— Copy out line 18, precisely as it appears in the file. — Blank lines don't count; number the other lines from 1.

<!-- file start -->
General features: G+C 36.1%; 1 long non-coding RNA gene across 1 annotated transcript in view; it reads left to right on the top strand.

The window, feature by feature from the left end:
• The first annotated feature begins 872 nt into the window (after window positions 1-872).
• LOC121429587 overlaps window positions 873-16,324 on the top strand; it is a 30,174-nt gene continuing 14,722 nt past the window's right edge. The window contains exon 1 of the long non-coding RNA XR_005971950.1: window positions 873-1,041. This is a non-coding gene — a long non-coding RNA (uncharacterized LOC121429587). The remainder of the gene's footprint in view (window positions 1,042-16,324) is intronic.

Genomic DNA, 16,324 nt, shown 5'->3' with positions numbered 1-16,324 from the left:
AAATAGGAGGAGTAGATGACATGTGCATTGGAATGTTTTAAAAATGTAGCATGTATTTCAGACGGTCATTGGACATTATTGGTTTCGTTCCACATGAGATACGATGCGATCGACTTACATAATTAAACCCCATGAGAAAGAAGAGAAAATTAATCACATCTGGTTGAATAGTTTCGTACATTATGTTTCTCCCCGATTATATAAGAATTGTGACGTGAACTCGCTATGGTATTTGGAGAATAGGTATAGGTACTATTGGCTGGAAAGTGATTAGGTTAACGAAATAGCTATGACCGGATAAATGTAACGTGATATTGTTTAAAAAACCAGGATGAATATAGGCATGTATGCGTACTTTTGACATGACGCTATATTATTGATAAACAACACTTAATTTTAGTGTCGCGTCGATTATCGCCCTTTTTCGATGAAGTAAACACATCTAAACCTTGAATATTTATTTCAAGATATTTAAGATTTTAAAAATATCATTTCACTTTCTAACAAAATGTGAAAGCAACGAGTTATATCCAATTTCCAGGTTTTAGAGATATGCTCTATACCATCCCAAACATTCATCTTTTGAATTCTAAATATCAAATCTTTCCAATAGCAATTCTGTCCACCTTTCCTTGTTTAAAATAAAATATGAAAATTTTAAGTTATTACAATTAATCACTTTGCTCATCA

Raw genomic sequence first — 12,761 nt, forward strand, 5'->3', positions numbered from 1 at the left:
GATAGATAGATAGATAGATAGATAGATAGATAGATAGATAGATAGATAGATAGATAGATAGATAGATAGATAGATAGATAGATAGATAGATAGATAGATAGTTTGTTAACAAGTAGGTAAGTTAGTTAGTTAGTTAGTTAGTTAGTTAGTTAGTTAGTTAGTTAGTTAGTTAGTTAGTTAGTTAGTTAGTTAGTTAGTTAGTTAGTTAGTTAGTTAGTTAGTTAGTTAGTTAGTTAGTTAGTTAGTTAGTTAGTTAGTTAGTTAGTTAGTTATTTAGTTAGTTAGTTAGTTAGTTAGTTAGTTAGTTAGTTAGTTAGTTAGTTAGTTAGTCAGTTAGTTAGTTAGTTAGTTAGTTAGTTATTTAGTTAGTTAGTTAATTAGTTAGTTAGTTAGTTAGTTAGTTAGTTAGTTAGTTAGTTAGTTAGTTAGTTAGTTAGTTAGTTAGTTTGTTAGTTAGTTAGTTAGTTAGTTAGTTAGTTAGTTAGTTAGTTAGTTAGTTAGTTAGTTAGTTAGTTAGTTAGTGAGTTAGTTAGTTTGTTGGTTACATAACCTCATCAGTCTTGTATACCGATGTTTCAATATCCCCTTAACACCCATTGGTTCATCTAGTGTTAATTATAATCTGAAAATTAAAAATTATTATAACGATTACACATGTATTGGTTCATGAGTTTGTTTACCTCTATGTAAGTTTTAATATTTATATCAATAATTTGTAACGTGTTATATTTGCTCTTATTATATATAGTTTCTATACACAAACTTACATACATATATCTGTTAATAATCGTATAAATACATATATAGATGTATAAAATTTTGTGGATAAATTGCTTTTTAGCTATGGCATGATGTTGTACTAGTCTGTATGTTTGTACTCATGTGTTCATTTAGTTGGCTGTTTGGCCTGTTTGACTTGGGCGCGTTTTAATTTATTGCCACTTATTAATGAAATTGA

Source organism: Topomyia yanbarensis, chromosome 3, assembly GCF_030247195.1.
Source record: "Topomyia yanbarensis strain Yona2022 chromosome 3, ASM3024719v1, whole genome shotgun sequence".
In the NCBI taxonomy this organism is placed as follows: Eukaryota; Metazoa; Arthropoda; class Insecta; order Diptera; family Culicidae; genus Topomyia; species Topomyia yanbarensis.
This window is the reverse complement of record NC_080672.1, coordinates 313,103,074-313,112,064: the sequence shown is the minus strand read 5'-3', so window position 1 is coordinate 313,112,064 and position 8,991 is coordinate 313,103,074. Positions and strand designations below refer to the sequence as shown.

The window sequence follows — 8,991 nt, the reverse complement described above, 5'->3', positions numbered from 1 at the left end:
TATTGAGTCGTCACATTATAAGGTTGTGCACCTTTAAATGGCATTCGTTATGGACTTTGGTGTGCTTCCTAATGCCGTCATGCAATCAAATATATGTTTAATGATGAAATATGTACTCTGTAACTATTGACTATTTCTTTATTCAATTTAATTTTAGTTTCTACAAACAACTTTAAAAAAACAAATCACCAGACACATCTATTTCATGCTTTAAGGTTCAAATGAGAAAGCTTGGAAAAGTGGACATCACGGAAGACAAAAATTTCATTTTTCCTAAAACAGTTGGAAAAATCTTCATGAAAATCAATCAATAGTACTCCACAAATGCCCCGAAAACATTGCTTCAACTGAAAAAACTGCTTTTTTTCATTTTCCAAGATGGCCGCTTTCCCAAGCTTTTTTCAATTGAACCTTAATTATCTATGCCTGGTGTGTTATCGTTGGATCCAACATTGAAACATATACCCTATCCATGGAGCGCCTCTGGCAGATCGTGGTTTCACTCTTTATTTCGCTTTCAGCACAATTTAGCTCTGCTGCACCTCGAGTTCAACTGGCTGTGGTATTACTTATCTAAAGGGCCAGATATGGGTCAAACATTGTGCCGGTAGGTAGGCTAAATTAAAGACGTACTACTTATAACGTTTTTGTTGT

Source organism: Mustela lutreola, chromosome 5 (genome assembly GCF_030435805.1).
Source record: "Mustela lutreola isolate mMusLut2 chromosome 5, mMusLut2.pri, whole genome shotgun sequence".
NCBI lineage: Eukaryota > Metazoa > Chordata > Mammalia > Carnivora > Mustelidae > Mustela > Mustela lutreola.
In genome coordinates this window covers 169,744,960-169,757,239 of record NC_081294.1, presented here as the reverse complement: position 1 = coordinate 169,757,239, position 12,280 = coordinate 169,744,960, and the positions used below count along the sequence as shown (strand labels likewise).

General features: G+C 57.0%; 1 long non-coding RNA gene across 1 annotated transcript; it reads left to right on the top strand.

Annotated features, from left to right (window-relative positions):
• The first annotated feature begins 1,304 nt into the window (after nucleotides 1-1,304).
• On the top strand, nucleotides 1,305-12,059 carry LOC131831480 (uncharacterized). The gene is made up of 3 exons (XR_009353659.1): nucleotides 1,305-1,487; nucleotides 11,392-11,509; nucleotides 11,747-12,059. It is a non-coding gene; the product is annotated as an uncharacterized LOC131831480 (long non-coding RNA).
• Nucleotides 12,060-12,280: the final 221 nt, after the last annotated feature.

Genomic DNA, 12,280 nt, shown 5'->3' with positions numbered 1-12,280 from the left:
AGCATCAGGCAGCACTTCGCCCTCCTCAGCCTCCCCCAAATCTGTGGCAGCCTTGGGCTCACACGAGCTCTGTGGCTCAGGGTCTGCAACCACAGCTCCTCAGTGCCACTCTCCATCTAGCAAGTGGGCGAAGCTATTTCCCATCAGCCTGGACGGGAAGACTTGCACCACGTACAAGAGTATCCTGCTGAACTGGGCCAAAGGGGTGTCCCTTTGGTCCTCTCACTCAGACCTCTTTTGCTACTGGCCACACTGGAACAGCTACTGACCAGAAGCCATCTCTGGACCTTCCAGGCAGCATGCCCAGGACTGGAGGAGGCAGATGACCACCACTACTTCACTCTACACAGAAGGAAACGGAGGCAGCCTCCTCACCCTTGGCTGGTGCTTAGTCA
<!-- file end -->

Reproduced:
In genome coordinates this window covers 169,744,960-169,757,239 of record NC_081294.1, presented here as the reverse complement: position 1 = coordinate 169,757,239, position 12,280 = coordinate 169,744,960, and the positions used below count along the sequence as shown (strand labels likewise).